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Present: Judges Bumgardner, Felton and Senior Judge Overton
Argued at Chesapeake, Virginia
Record No. 1252-02-1


APRIL 29, 2003


D. Arthur Kelsey, Judge

Felipita Athanas, Appellate Counsel (S. Jane Chittom, Appellate Defender; Public Defender Commission, on briefs), for appellant.

Amy L. Marshall, Assistant Attorney General (Jerry W. Kilgore, Attorney General, on brief), for appellee.

Jerome A. Beale was convicted by a jury of marital rape, in violation of Code ??18.2-61(B)(i).[2] On appeal, Beale contends the trial court erred in (1) holding that the Commonwealth’s peremptory strikes of potential jurors did not violate his constitutional rights under Batson v. Kentucky, 476 U.S. 79

(1986), and (2) admitting evidence of his prior conduct arising out of an offense of which he had been previously acquitted. Finding no error, we affirm the judgment of the trial court.



Jerome Beale and Alicia Smith Beale, husband and wife, separated in May 2001. On September 1, 2001, an enraged Beale unexpectedly appeared at Mrs. Beale’s residence as she prepared to leave with her children. When he arrived, his eyes were bulging, he was cursing, and he demanded to know why she was ignoring his phone calls. Mrs. Beale became frightened and drove away. Later that day, at Beale’s request, Mrs. Beale dropped their children off at the barracks where he was living. She then visited her cousin until 3:00 a.m.

Upon returning to her residence, Mrs. Beale was met by Beale. He yelled and cursed at her, calling her a “bitch,” a “slut” and a “whore.” He insisted on knowing where she was earlier that evening and instructed her to get out of the car. Beale eventually calmed down, and Mrs. Beale got out of the car. As they entered the house, Beale “snapped.” He grabbed Mrs. Beale’s arm, and led her into the master bedroom. Beale punched and choked Mrs. Beale for twenty to thirty minutes while repeatedly calling her vulgar names.

Beale then dragged Mrs. Beale by her hair into her son’s room. He instructed her to sit in the corner and struck her every time she attempted to move. At one point Beale left the bedroom and went into the den. He found Mrs. Beale’s purse and rifled through it. While Beale rifled through her purse, Mrs. Beale stood up and attempted an escape. Beale saw her, picked up a stereo speaker, and threatened to “bash [her] face in” if she moved again.

Shortly thereafter, Beale insisted that Mrs. Beale leave with him in the car. She testified that she did not want to go but believed he would beat her if she refused. He grabbed her arm, led her out of the house, and put her into the rear passenger seat of the car. Mrs. Beale asked Beale to pick up their children, but he refused. He instead drove to a back area of the Tidewater Community College campus. He told Mrs. Beale to get into the front seat and threatened to beat her if she did not obey. Beale then ordered her to remove her clothes. She initially refused, but eventually complied to avoid further physical harm. Mrs. Beale did not fight when Beale removed her pants and underwear. Beale proceeded to have sexual intercourse with Mrs. Beale without her consent.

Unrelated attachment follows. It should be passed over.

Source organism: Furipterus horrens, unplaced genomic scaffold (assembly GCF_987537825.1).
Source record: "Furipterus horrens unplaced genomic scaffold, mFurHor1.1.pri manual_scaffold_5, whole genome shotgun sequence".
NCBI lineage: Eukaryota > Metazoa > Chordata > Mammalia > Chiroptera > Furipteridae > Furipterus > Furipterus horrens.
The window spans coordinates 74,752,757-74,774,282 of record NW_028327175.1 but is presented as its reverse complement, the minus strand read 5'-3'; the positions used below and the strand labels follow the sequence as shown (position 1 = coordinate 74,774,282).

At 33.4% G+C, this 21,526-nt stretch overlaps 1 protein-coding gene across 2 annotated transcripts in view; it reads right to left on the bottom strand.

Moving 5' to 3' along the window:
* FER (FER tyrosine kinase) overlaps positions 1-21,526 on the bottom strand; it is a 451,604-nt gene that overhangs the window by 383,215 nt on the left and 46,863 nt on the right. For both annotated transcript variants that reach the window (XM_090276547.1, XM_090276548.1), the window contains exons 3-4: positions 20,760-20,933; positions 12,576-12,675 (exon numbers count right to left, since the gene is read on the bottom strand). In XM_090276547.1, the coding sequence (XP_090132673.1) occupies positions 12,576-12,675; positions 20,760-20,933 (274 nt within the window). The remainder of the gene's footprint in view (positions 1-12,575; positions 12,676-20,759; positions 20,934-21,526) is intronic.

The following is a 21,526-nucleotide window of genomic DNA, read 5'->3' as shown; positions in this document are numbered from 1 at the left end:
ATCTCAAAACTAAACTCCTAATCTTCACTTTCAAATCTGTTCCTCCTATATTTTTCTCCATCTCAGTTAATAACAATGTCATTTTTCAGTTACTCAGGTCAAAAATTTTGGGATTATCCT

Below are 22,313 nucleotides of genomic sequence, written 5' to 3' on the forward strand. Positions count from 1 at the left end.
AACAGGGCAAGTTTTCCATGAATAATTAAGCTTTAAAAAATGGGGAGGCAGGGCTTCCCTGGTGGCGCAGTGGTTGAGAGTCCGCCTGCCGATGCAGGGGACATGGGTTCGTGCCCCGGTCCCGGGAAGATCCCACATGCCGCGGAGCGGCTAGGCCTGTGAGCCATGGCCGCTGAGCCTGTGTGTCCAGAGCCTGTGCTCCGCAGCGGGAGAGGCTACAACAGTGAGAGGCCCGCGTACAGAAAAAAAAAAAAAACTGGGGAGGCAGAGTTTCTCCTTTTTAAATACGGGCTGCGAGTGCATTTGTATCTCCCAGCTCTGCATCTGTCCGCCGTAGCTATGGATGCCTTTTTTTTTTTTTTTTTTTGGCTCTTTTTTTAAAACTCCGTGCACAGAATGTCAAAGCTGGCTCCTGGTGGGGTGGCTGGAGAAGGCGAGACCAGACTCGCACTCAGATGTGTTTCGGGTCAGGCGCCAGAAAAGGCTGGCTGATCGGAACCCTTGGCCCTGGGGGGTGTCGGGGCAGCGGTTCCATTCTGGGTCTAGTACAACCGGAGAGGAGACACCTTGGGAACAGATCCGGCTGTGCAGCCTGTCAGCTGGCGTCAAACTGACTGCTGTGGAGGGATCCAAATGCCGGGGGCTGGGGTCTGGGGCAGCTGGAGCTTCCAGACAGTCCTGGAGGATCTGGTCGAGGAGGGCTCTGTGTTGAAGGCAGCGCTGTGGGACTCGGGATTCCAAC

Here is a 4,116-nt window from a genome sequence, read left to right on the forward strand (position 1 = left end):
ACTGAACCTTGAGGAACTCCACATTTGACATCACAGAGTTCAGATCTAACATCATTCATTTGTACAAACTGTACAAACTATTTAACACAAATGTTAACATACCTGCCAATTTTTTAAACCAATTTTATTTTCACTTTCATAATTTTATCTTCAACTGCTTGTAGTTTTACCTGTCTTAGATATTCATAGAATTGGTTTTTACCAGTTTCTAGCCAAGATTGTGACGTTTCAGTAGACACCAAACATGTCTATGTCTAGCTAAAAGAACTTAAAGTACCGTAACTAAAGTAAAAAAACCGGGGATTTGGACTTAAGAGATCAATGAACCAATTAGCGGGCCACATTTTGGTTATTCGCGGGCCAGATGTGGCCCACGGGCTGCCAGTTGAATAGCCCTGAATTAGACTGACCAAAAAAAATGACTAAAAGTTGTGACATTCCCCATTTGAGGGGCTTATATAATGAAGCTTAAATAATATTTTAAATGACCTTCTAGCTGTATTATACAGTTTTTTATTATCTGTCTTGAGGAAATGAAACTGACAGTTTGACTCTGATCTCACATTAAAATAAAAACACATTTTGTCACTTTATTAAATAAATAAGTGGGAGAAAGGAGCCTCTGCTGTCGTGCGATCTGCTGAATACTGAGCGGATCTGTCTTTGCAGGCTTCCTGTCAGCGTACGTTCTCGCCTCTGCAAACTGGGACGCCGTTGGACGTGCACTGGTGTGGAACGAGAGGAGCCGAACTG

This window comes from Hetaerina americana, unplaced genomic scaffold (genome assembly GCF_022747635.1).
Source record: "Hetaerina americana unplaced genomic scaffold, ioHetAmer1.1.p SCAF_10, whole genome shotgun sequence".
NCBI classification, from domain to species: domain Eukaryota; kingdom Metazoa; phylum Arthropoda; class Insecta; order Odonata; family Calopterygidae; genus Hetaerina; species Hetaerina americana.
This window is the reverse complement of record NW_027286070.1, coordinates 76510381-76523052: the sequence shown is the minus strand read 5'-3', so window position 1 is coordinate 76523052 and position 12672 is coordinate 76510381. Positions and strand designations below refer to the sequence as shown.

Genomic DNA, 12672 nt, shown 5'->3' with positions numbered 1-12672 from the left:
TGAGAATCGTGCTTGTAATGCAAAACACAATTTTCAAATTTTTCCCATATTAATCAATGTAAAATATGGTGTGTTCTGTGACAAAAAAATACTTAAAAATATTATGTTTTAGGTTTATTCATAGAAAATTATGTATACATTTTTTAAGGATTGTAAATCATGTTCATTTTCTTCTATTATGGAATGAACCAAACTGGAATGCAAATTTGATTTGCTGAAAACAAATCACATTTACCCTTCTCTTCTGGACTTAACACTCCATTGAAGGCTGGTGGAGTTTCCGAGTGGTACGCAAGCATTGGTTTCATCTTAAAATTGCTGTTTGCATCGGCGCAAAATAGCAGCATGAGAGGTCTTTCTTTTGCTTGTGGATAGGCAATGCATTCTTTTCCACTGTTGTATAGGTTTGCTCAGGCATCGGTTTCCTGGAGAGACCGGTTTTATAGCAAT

After having sexual intercourse with her, Beale eventually brought Mrs. Beale back to her residence. Upon arriving at the house, Beale repeatedly asked her if she intended to call the police. He followed Mrs. Beale inside the residence and removed the two phones. As soon as Beale left, Mrs. Beale ran next door and contacted the police.


Prior to the trial, Beale sought through a motion in limine to exclude evidence on related offenses arising out of the same course of conduct.[3] The court denied the motion and found that the conduct within the twenty-four-hour period immediately before the alleged marital rape was relevant to (1) the state of mind of the victim at the time the intercourse took place, (2) the degree of force to be demonstrated in the Commonwealth’s case, and (3) Beale’s assertion that the intercourse was consensual.


During jury selection, the Commonwealth used its peremptory challenges to strike four African-American women from the venire, Ms. Bailey, Ms. Twine, Mrs. Bowden, and Ms. Morgan. Beale objected that the strikes violated Batson v. Kentucky, 476 U.S. 79 (1986). Pursuant to Batson, the court requested that the Commonwealth state the reasons for each of its strikes.

The Commonwealth stated that Ms. Bailey was struck from the venire because “she was looking up and did not seem to be fixated on the [j]udge.” Beale’s attorney responded that inattentiveness “could be said?.?.?. about just about every juror.” The Commonwealth reiterated its desire for attentive jurors. The trial court concluded that inattentiveness is a satisfactory explanation under Batson and that Beale had not rebutted the proffered reason as pretextual. The trial court ruled that striking Ms. Bailey from the venire did not violate Batson.

As to the reason Ms. Twine was struck from the venire, the Commonwealth stated:

Ms. Twine looked down several times, especially when [the court] [was] asking a question as to whether any juror has any predisposition towards the guilt or innocence of the defendant. She looked around, she was not fixated on [the court’s] questions and on [the court’s] recitation. It started there and it seemed to go through the recitation at various intervals.

Beale’s attorney argued that he did not notice the alleged inattentiveness. In addition, he requested that the jurors be brought back before the court and questioned to determine whether they were paying attention. The court denied the request and held that “there is no due process right to an individual voir dire examination post-Batson request when the proffered reason for the strike is demeanor and inattentiveness.”

Regarding the reason Mrs. Bowden was struck from the venire, the Commonwealth explained: